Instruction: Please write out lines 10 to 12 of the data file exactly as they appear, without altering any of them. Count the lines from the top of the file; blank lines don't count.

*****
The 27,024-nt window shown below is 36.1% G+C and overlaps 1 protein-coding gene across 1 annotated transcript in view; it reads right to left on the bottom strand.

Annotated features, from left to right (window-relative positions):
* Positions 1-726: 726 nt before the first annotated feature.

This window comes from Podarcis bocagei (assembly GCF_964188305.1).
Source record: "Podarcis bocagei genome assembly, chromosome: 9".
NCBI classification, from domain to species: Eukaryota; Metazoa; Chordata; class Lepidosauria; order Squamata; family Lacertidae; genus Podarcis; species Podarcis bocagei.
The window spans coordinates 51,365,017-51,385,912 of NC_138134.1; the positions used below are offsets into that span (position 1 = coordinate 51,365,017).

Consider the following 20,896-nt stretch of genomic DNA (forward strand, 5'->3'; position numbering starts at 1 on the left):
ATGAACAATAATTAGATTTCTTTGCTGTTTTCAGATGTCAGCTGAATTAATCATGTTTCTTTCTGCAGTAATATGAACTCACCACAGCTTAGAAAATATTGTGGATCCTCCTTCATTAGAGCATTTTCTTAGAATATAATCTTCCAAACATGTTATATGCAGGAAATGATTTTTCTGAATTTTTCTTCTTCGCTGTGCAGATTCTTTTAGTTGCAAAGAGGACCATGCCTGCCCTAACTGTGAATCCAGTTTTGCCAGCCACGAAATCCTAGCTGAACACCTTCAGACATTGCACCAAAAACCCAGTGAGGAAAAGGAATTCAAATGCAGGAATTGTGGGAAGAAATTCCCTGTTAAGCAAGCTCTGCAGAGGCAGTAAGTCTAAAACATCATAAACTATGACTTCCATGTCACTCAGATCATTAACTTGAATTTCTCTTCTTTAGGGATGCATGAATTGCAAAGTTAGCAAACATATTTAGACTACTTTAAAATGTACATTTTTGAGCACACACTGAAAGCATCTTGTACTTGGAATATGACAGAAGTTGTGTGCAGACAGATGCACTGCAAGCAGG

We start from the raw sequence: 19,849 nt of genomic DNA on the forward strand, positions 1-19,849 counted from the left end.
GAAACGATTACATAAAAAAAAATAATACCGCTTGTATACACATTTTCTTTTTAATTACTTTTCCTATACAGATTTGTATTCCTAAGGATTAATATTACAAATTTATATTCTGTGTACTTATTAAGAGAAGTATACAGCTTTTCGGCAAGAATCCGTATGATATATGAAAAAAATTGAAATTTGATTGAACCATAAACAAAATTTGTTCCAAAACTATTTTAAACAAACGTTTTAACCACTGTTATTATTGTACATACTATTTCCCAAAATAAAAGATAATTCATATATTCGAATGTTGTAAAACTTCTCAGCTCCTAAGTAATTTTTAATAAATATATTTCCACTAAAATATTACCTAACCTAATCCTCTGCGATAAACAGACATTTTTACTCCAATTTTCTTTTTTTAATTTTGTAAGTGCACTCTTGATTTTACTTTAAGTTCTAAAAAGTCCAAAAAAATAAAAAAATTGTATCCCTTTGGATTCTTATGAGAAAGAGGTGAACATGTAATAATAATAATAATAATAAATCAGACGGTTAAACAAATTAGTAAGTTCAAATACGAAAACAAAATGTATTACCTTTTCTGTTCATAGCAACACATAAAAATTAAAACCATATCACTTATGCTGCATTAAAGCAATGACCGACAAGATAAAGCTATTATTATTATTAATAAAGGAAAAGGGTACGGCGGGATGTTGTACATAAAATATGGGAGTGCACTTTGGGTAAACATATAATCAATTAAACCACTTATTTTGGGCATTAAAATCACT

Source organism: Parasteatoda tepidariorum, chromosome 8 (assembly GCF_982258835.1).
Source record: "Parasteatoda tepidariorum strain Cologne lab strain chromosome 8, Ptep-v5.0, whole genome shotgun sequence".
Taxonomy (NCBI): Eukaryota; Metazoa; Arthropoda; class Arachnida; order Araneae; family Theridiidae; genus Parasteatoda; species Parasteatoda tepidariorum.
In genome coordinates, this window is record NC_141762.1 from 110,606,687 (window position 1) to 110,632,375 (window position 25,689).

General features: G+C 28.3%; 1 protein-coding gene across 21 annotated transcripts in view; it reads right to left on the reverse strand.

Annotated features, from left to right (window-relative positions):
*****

We start from the raw sequence: 19,849 nt of genomic DNA on the forward strand, positions 1-19,849 counted from the left end.
GAAACGATTACATAAAAAAAAATAATACCGCTTGTATACACATTTTCTTTTTAATTACTTTTCCTATACAGATTTGTATTCCTAAGGATTAATATTACAAATTTATATTCTGTGTACTTATTAAGAGAAGTATACAGCTTTTCGGCAAGAATCCGTATGATATATGAAAAAAATTGAAATTTGATTGAACCATAAACAAAATTTGTTCCAAAACTATTTTAAACAAACGTTTTAACCACTGTTATTATTGTACATACTATTTCCCAAAATAAAAGATAATTCATATATTCGAATGTTGTAAAACTTCTCAGCTCCTAAGTAATTTTTAATAAATATATTTCCACTAAAATATTACCTAACCTAATCCTCTGCGATAAACAGACATTTTTACTCCAATTTTCTTTTTTTAATTTTGTAAGTGCACTCTTGATTTTACTTTAAGTTCTAAAAAGTCCAAAAAAATAAAAAAATTGTATCCCTTTGGATTCTTATGAGAAAGAGGTGAACATGTAATAATAATAATAATAATAAATCAGACGGTTAAACAAATTAGTAAGTTCAAATACGAAAACAAAATGTATTACCTTTTCTGTTCATAGCAACACATAAAAATTAAAACCATATCACTTATGCTGCATTAAAGCAATGACCGACAAGATAAAGCTATTATTATTATTAATAAAGGAAAAGGGTACGGCGGGATGTTGTACATAAAATATGGGAGTGCACTTTGGGTAAACATATAATCAATTAAACCACTTATTTTGGGCATTAAAATCACT

Source organism: Parasteatoda tepidariorum, chromosome 8 (assembly GCF_982258835.1).